Home-Based Child Care

This manual targets ECE programs not located in private homes. Early care and education programs, outside of private homes, generally care for larger numbers of children than do home-based ECE programs. Also, larger ECE programs are generally located in business or commercial structures in non-residential areas. In contrast, home-based ECE programs are generally operated in homes in residentially zoned areas. Therefore, home-based ECE programs might be less likely than other programs to be located on properties with a past industrial use.

Home-based ECE programs are also less likely to be located in the same building as or near an operating business, such as a nail salon or auto body shop, that could cause harmful exposures in the ECE programs. Licensing and local permitting requirements for home-based ECE programs also might be different from requirements for other ECE programs. It is prudent to be aware of the site history for all ECE programs, especially for new construction.

Although this manual has been written primarily for larger, licensed ECE programs, the approaches and tools can be applied to home-based ECE programs, schools, and other places. Home-based ECE programs are not immune from environmental contaminant problems or poor siting decisions. For example, groundwater contamination from a business such as a gas station could migrate into a residential area.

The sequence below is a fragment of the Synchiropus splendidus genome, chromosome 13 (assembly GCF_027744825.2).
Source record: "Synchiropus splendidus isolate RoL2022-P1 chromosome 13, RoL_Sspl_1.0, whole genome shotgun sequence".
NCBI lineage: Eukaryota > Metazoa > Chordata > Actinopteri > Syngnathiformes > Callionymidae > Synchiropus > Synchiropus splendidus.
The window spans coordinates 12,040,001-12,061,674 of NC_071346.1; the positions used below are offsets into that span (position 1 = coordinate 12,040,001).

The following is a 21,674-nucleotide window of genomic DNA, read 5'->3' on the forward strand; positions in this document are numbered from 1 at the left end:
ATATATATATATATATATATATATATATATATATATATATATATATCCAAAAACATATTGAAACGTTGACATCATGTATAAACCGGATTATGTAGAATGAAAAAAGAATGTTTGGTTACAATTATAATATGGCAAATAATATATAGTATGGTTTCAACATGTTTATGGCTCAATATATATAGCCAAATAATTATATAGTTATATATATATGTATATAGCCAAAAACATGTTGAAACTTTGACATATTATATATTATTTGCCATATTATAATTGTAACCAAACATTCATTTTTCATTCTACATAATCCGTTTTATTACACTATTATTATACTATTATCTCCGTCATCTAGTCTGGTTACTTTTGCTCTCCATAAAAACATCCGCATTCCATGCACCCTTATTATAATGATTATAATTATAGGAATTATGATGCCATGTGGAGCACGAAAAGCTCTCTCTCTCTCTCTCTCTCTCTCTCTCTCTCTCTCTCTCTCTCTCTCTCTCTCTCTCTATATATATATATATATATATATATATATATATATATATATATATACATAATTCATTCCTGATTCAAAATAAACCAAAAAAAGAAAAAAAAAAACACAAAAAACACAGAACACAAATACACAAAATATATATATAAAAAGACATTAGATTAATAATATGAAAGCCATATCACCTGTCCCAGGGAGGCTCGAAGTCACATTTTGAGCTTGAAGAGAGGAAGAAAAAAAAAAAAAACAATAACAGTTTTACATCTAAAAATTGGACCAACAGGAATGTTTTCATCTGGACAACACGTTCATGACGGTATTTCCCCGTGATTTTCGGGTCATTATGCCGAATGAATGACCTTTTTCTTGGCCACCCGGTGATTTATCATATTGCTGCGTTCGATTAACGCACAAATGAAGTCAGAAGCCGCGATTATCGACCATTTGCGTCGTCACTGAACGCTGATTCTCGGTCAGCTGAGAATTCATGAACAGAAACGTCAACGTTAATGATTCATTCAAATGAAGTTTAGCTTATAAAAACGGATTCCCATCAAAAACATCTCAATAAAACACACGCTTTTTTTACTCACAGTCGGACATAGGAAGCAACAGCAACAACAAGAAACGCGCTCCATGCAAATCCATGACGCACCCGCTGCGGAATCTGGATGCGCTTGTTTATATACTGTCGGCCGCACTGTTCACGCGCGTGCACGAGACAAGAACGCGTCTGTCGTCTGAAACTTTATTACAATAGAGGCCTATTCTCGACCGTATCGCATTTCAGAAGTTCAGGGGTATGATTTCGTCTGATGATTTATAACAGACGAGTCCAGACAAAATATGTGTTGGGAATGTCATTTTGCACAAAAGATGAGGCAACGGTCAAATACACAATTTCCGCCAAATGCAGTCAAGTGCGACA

Naturally occurring chemical contaminants in groundwater can affect home-based ECE program locations. In fact, groundwater contamination might be even more of a concern for home-based ECE programs that use well water than for larger ECE programs that use well water. This is because private water supply systems that serve fewer than 25 people are unregulated. In contrast, larger ECE programs with well water are more likely to be public water supply systems (because they care for larger numbers of children than home-based ECE programs). As such, these wells would have more requirements for water testing than private wells.

Users of this manual can consider how the tools and approaches it presents can be applied to ECE programs and home-based locations to protect children in these settings from harmful chemical exposures.

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Page last reviewed: October 30, 2018